07.02.2017 Holistic Health

Beating Chronic Inflammation

Adopting the right lifestyle and diet can keep this all-too-common condition at bay, says Jen Kaz

We often hear people say they’re feeling achy with pains in their joints or muscles.These feelings can be due to excessive inflammation brought on by your body’s response to outside threats such as fatigue, stress, infection or toxic chemicals

Reducing inflammation could make a massive difference to the way you feel each day.

However inflammation is a vital part of the body’s immune response as it attempts to heal itself after an injury or fights a virus and bacteria.

When you’ve had a cold, fever, or a sore throat with swollen glands, or maybe a cut that’s become infected you could experience inflammation.Inflammation is often characterised by redness, warmth to touch and sometimes pain. In this instance, inflammation is a healthy and necessary function for healing and only temporary, as the inflammation will leave your body when the infection or illness is gone.

When in a “flight or fight” response your body is flooded with adrenaline.A constant release of adrenaline surging throughout your body over a long period of time, or maybe dwelling on past stressful events can create inflammation and this is when it can become harmful.

Heart disease

Chronic inflammation has been linked to cardiovascular diseases.As cholesterol gets deposited in the lining of blood vessels, the growing fatty plaque can cause blockages and blood clots, which then could cause a heart attack.

Some scientists, including those from the Mayo Clinic, theorise that bacteria from gum disease can make their way to the heart or blood vessels also causing inflammation that increases the chance of a heart attack.

Lifestyle can play an important role in either increasing or decreasing inflammation.

Anti-inflammatory diet and foods

A Mediterranean diet is recommended and certainly suits our Australian way of life.Include these key food groups:

  • Cold water fish as these are among the best sources of omega-3 fatty acids along with salmon, herring and tuna
  • Avocados are full of anti-inflammatory properties
  • Cruciferous vegetables - broccoli, Brussels sprouts, cauliflower, kale and other green leafy vegetables that contain sulforaphane, which is associated with blocking enzymes linked to joint deterioration and consequently inflammation.
  • Fresh fruits, and in particular watermelon, works as an antioxidant to neutralise free radicals
  • Moderate portions of walnuts and other nuts
  • Onions have anti-inflammatory properties
  • Reduce your intake of red meat and dairy
  • Drink moderate amounts of coffee, tea and alcohol
  • Add turmeric to your diet daily, with black pepper to assist absorption.Curcumin is the main active ingredient, which has a powerful anti-inflammatory effect as well as being a very strong antioxidant.However, to experience the full effects you would need to take an extract that contains significant amounts of curcumin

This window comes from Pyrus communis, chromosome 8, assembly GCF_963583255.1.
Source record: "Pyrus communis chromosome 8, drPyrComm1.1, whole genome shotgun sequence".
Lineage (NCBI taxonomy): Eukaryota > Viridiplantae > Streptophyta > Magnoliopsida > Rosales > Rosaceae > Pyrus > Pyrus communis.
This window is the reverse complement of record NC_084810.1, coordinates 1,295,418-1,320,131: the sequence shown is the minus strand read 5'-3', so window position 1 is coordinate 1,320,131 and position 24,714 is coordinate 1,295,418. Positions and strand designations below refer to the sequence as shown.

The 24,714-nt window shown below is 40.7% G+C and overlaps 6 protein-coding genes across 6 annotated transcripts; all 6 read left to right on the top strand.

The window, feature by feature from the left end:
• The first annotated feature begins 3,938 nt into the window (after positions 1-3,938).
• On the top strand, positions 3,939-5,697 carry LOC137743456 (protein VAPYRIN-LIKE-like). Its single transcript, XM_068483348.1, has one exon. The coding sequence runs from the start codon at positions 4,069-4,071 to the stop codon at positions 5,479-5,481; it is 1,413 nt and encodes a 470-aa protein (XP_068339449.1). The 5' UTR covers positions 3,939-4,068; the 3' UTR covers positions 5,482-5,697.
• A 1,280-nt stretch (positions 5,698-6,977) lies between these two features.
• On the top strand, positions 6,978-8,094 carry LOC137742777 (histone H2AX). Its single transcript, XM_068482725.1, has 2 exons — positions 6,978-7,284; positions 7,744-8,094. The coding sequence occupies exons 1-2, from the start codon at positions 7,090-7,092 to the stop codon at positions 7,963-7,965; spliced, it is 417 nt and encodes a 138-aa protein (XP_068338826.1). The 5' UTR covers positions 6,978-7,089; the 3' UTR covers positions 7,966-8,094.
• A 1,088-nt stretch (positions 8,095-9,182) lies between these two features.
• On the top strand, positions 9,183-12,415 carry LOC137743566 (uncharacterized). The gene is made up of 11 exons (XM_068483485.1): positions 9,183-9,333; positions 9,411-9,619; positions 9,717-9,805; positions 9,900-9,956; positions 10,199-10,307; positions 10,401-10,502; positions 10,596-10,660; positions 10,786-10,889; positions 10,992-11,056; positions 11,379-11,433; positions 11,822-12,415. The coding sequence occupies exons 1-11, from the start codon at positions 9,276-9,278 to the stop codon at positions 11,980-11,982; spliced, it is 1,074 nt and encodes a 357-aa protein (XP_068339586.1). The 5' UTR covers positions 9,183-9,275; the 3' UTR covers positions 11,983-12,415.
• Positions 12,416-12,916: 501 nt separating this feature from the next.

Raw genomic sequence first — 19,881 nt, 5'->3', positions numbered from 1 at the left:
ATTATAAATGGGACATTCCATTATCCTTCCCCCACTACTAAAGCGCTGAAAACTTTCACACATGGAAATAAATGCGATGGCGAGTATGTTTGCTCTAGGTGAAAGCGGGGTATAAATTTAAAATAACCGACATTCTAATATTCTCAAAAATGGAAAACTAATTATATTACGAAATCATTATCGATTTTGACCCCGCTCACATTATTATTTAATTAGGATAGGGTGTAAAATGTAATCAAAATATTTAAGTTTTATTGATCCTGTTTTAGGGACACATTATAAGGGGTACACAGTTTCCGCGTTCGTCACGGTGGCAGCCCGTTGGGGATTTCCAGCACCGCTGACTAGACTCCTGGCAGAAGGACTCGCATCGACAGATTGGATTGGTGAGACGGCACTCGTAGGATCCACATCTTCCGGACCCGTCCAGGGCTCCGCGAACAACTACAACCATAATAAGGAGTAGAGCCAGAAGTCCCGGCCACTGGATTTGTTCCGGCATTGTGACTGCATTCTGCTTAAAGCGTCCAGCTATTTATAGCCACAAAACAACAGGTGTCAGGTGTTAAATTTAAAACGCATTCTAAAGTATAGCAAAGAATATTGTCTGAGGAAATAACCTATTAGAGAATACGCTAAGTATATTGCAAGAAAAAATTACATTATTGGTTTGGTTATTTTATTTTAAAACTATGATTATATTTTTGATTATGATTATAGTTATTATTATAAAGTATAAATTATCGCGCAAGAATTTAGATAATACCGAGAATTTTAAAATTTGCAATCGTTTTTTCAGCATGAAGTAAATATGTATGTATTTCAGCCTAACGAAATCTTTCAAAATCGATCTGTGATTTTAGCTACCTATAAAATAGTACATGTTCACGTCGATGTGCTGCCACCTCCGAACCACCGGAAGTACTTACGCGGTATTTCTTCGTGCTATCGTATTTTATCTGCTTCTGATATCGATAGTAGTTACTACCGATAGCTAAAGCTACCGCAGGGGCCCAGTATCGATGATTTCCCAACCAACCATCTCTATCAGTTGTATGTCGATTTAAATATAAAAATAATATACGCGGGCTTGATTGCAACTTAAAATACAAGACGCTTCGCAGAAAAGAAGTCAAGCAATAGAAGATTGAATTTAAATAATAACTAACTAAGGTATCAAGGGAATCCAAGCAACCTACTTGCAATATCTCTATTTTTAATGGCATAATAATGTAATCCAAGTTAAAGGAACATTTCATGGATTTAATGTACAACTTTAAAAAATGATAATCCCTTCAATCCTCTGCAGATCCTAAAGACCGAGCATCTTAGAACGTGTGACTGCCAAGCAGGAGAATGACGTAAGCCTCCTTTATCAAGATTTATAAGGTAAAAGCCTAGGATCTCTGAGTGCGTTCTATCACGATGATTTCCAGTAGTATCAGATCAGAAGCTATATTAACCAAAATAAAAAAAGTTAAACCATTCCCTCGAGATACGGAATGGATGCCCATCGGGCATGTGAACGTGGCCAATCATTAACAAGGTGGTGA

• Attending yoga classes regularly as well as yoga retreats to help reduce stress.Cortisol is released when stressed and is a known inflammation trigger
  • Science has proved that mindfulness meditation can have a positive effect on many health conditions including cancer, depression and post-traumatic stress disorder
  • Increase your water intake with fresh spring water. Tap water is full of chemicals that could affect your hormones.
  • Get plenty of sleep

Lasting effects of chronic inflammation

  • Visible signs of ageing like wrinkles
  • Inflammatory bowel disease (IBD)
  • Rheumatoid arthritis
  • Heart disease
  • Psoriasis and acne
  • Linked to cancers of the lung, esophagus, cervix
  • High blood pressure
  • Osteoporosis
  • Urinary tract infections
  • Diabetes

Food ingredients that can cause inflammation

  • Sugar including words ending in ‘ose’ (fructose or sucrose)
  • Saturated fats – pizza and cheese are the biggest sources of saturated fats.Full fat dairy, pasta and grain-based desserts.
  • Trans fats – fried and processed foods, biscuits, cakes and most margarines.Avoid foods with partially hydrogenated oils.
  • Omega 6 fatty acids – the body requires a healthy balance of omega-6 and omega-3 fatty acids but excess consumption of omega-6s can produce pro-inflammatory chemicals.These fatty acids are found in oils such as corn, safflower, sunflower, grape seed, soy, peanut and vegetable along with mayonnaise and many salad dressings.
  • Refined carbohydrates – white flour products (breads, rolls) white rice and many cereals are refined carbohydrates.
  • Monosodium glutamate (MSG) – a flavor-enhancing additive generally prepared in Asian foods.
  • Gluten and casein – gluten is found in wheat, rye, barley and casein is found in whey protein products.
  • Aspartame – artificial sweetener found in more than 4,000 products worldwide.It is a neurotoxin, which means it affects the brain and as your immune system will react to the foreign substance by attacking the chemical, this will trigger an inflammatory response.
  • Alcohol – excessive use weakens liver function and can cause inflammation.

Inflammation does not necessarily mean infection, even when an infection causes inflammation.This is your body’s natural reaction at self protection when healing a virus or bacteria.

Lifestyle also plays a role in controlling chronic inflammation and aiming to have a more alkaline than acid body will help arrest inflammation.

Jen Kaz

Jen Kaz trained and taught yoga in London in 2008. In early 2010 she returned to Perth and began teaching QiYoga. www.qiyoga.org

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